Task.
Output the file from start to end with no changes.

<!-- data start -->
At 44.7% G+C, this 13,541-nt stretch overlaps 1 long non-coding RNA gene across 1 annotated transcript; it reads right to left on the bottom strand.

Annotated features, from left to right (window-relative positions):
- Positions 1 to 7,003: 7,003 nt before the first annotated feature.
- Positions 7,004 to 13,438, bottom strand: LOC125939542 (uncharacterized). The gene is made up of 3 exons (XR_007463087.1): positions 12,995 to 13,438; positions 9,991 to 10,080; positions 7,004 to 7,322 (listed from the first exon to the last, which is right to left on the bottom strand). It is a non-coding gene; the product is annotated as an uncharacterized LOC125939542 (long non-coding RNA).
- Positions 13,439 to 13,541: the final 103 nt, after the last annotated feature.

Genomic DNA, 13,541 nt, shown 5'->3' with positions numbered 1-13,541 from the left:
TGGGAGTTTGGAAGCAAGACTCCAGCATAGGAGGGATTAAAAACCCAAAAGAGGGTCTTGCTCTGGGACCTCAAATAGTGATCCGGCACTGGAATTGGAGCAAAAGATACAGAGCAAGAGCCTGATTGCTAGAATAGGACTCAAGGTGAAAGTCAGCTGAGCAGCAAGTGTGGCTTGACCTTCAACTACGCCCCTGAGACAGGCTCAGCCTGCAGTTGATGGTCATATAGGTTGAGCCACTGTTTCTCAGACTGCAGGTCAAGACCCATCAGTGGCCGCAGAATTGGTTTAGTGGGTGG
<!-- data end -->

At 44.7% G+C, this 13,541-nt stretch overlaps 1 long non-coding RNA gene across 1 annotated transcript; it reads right to left on the bottom strand.

Annotated features, from left to right (window-relative positions):
- Positions 1 to 7,003: 7,003 nt before the first annotated feature.
- Positions 7,004 to 13,438, bottom strand: LOC125939542 (uncharacterized). The gene is made up of 3 exons (XR_007463087.1): positions 12,995 to 13,438; positions 9,991 to 10,080; positions 7,004 to 7,322 (listed from the first exon to the last, which is right to left on the bottom strand). It is a non-coding gene; the product is annotated as an uncharacterized LOC125939542 (long non-coding RNA).
- Positions 13,439 to 13,541: the final 103 nt, after the last annotated feature.

Genomic DNA, 13,541 nt, shown 5'->3' with positions numbered 1-13,541 from the left:
TGGGAGTTTGGAAGCAAGACTCCAGCATAGGAGGGATTAAAAACCCAAAAGAGGGTCTTGCTCTGGGACCTCAAATAGTGATCCGGCACTGGAATTGGAGCAAAAGATACAGAGCAAGAGCCTGATTGCTAGAATAGGACTCAAGGTGAAAGTCAGCTGAGCAGCAAGTGTGGCTTGACCTTCAACTACGCCCCTGAGACAGGCTCAGCCTGCAGTTGATGGTCATATAGGTTGAGCCACTGTTTCTCAGACTGCAGGTCAAGACCCATCAGTGGCCGCAGAATTGGTTTAGTGGGTGG